Thursday, July 26, 2012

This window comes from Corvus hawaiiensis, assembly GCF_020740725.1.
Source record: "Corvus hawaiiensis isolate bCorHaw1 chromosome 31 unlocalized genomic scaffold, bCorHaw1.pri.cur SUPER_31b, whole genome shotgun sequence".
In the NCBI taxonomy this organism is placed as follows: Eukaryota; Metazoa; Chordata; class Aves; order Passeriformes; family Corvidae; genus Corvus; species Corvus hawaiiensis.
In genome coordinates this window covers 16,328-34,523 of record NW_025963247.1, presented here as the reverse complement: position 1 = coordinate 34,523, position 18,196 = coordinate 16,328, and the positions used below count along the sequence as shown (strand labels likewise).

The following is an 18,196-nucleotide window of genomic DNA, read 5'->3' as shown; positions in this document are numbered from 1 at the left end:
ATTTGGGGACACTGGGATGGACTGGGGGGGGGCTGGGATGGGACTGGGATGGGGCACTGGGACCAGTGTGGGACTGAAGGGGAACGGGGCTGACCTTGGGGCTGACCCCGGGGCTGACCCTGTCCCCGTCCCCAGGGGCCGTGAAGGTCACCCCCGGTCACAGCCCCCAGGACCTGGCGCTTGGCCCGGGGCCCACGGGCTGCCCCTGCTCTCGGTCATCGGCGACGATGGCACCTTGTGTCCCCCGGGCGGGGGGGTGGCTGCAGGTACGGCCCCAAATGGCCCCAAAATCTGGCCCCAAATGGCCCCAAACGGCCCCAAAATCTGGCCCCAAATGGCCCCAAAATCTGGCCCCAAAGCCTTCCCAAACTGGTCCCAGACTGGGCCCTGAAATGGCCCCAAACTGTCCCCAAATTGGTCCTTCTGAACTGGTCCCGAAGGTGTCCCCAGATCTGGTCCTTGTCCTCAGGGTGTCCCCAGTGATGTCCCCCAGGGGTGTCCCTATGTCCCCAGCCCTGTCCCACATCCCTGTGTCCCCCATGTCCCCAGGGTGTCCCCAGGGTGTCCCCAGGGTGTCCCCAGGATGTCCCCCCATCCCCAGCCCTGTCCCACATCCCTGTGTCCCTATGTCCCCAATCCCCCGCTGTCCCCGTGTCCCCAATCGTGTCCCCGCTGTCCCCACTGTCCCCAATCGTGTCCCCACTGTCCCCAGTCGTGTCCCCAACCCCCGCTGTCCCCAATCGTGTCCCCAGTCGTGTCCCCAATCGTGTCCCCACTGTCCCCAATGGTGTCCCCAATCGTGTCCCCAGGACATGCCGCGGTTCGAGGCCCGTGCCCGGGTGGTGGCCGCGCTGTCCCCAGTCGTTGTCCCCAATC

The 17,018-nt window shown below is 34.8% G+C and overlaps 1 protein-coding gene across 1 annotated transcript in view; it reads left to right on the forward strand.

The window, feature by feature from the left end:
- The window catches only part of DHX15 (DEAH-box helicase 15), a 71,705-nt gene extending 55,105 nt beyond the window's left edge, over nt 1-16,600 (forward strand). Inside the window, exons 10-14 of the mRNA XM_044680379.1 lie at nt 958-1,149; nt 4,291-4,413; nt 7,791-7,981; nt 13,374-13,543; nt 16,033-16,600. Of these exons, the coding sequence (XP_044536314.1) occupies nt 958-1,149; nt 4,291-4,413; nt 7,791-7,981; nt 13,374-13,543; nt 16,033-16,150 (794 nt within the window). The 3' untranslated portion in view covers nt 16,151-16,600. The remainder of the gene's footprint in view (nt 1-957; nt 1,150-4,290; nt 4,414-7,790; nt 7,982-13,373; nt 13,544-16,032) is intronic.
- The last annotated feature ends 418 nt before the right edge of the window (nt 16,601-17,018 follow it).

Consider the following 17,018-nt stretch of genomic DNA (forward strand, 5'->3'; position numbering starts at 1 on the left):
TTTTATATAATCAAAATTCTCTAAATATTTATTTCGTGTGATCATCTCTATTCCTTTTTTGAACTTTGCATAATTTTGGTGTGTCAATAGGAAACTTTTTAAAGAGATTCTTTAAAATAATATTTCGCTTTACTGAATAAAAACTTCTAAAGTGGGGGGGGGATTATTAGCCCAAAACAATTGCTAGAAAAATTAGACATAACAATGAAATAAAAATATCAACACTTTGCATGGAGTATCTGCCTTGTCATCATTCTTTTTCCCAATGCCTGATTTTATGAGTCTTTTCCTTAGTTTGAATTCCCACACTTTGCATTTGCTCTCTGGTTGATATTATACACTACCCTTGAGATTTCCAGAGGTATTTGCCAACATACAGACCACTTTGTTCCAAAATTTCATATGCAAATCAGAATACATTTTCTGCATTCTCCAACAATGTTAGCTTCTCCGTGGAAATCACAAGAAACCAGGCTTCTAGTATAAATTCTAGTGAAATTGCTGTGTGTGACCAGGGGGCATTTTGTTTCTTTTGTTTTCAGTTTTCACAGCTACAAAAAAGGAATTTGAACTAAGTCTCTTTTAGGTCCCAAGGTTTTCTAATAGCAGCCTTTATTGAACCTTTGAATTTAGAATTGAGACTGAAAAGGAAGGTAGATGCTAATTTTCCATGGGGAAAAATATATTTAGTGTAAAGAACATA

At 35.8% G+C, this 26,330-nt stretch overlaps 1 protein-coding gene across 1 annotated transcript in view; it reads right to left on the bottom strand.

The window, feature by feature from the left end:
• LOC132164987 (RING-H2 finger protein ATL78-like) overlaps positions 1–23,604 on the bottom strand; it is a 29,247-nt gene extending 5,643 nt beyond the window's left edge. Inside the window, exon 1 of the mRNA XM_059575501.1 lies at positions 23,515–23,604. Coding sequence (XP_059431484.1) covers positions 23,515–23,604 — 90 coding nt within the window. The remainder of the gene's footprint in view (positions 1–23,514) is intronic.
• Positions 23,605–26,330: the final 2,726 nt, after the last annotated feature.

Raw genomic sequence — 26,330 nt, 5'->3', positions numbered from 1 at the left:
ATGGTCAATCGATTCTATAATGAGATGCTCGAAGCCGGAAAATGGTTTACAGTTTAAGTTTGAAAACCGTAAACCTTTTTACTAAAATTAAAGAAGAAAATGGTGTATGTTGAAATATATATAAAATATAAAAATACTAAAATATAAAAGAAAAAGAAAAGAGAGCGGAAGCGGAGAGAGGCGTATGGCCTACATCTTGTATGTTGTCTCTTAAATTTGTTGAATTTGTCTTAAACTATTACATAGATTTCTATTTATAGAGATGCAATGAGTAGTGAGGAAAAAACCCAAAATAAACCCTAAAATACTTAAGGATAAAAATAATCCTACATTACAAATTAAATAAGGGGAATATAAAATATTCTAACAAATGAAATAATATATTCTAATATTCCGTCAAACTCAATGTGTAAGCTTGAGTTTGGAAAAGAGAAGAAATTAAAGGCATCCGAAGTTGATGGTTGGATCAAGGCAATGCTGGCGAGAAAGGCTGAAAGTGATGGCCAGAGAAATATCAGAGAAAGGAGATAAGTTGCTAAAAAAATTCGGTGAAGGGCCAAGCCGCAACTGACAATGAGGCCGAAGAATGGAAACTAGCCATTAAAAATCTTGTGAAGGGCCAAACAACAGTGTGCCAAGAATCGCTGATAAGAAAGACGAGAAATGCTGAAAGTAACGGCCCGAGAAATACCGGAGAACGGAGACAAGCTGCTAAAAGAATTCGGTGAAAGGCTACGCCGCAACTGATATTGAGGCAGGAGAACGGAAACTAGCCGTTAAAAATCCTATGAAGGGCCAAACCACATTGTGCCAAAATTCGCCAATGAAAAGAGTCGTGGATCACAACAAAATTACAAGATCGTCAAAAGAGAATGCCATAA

HUNTSVILLE, Ala. -- Scientists here are working on a project that has the potential to revolutionize space travel: a thermonuclear propulsion system. Researchers from the University of Alabama in Huntsville, NASA's Marshall Space Flight Center and Boeing are assembling in the Aerophysics Research Center at Redstone Arsenal a huge piece of machinery that in a past life tested nuclear weapons effects. "Charger-1 Pulsed Power Generator" will be one of the largest and most powerful pulse power systems in the academic world, according to university officials. Scientists consider nuclear fusion the "Holy Grail" of spacecraft propulsion. As envisioned, multiple launch vehicles would put the required components into orbit, where the spacecraft would be assembled and a pulsed fusion engine would launch the spacecraft from high Earth orbit. Nuclear fusion propulsion, an idea that's been around for a long time, would cut fuel needed to a few tons instead of thousands of tons. (Source: University of Alabama in Huntsville, 07/25/2012) Gulf Coast note: NASA and commercial companies test propulsion systems at Stennis Space Center, Miss., which works closely with Marshall Space Flight Center.